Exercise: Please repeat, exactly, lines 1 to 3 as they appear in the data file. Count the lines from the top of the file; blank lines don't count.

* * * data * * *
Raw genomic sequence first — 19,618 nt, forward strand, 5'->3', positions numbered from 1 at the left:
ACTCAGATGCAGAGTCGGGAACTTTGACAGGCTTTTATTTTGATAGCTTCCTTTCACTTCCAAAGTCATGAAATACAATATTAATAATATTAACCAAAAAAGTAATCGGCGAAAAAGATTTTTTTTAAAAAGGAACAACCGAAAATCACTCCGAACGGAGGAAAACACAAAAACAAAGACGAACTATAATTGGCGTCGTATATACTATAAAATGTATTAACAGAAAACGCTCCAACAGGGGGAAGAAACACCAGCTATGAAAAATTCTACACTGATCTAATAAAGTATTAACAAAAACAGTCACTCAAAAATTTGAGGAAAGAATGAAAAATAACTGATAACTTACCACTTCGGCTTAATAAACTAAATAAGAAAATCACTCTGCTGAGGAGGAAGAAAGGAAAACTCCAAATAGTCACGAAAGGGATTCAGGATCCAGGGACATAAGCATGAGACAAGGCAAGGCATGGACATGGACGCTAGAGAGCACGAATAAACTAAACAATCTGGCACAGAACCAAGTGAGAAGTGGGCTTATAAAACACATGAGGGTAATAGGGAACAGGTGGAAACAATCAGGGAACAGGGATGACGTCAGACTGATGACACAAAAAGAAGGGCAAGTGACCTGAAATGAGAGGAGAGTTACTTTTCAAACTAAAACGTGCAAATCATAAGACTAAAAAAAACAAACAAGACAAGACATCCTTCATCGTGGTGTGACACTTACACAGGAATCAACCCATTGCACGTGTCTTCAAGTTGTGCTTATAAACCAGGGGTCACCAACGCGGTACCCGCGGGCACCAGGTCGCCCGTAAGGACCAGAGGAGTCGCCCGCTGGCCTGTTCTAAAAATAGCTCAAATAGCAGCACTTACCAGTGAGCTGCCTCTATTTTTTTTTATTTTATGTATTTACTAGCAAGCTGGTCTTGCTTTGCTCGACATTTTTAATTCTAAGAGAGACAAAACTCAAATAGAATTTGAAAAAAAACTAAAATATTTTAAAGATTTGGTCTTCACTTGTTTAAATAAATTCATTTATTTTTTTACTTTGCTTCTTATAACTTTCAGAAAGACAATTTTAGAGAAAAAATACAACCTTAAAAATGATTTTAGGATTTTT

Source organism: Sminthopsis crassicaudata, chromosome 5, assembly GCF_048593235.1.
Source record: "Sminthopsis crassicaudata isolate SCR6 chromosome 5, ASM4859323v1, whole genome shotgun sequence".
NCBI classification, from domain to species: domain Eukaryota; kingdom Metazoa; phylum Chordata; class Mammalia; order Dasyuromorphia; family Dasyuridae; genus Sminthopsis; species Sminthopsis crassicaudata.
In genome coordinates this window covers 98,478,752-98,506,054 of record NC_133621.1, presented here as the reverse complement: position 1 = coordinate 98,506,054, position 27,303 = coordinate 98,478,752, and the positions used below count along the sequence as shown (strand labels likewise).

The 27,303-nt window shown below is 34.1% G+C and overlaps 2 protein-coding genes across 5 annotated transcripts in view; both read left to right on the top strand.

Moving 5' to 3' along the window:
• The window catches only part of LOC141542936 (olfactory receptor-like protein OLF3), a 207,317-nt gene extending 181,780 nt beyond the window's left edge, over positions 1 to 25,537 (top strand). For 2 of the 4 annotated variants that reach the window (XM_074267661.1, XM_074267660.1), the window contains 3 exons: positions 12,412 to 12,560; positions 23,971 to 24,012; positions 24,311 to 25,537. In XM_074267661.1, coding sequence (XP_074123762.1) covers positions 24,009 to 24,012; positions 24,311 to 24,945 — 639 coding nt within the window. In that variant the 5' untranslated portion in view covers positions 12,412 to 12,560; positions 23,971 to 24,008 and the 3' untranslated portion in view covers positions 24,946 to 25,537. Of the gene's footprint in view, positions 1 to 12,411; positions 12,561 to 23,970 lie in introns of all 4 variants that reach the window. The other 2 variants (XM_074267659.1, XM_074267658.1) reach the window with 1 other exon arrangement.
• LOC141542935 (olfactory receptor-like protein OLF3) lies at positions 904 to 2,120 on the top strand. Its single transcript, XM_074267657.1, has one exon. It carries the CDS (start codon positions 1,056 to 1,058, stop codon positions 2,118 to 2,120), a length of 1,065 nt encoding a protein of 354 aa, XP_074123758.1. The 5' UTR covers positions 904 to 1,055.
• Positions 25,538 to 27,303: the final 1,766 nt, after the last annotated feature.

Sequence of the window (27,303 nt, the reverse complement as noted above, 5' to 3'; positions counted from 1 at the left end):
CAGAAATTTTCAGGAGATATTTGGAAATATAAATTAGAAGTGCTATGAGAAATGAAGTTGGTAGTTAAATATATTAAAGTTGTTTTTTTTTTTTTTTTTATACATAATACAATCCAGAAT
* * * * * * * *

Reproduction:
Raw genomic sequence first — 19,618 nt, forward strand, 5'->3', positions numbered from 1 at the left:
ACTCAGATGCAGAGTCGGGAACTTTGACAGGCTTTTATTTTGATAGCTTCCTTTCACTTCCAAAGTCATGAAATACAATATTAATAATATTAACCAAAAAAGTAATCGGCGAAAAAGATTTTTTTTAAAAAGGAACAACCGAAAATCACTCCGAACGGAGGAAAACACAAAAACAAAGACGAACTATAATTGGCGTCGTATATACTATAAAATGTATTAACAGAAAACGCTCCAACAGGGGGAAGAAACACCAGCTATGAAAAATTCTACACTGATCTAATAAAGTATTAACAAAAACAGTCACTCAAAAATTTGAGGAAAGAATGAAAAATAACTGATAACTTACCACTTCGGCTTAATAAACTAAATAAGAAAATCACTCTGCTGAGGAGGAAGAAAGGAAAACTCCAAATAGTCACGAAAGGGATTCAGGATCCAGGGACATAAGCATGAGACAAGGCAAGGCATGGACATGGACGCTAGAGAGCACGAATAAACTAAACAATCTGGCACAGAACCAAGTGAGAAGTGGGCTTATAAAACACATGAGGGTAATAGGGAACAGGTGGAAACAATCAGGGAACAGGGATGACGTCAGACTGATGACACAAAAAGAAGGGCAAGTGACCTGAAATGAGAGGAGAGTTACTTTTCAAACTAAAACGTGCAAATCATAAGACTAAAAAAAACAAACAAGACAAGACATCCTTCATCGTGGTGTGACACTTACACAGGAATCAACCCATTGCACGTGTCTTCAAGTTGTGCTTATAAACCAGGGGTCACCAACGCGGTACCCGCGGGCACCAGGTCGCCCGTAAGGACCAGAGGAGTCGCCCGCTGGCCTGTTCTAAAAATAGCTCAAATAGCAGCACTTACCAGTGAGCTGCCTCTATTTTTTTTTATTTTATGTATTTACTAGCAAGCTGGTCTTGCTTTGCTCGACATTTTTAATTCTAAGAGAGACAAAACTCAAATAGAATTTGAAAAAAAACTAAAATATTTTAAAGATTTGGTCTTCACTTGTTTAAATAAATTCATTTATTTTTTTACTTTGCTTCTTATAACTTTCAGAAAGACAATTTTAGAGAAAAAATACAACCTTAAAAATGATTTTAGGATTTTT

Source organism: Sminthopsis crassicaudata, chromosome 5, assembly GCF_048593235.1.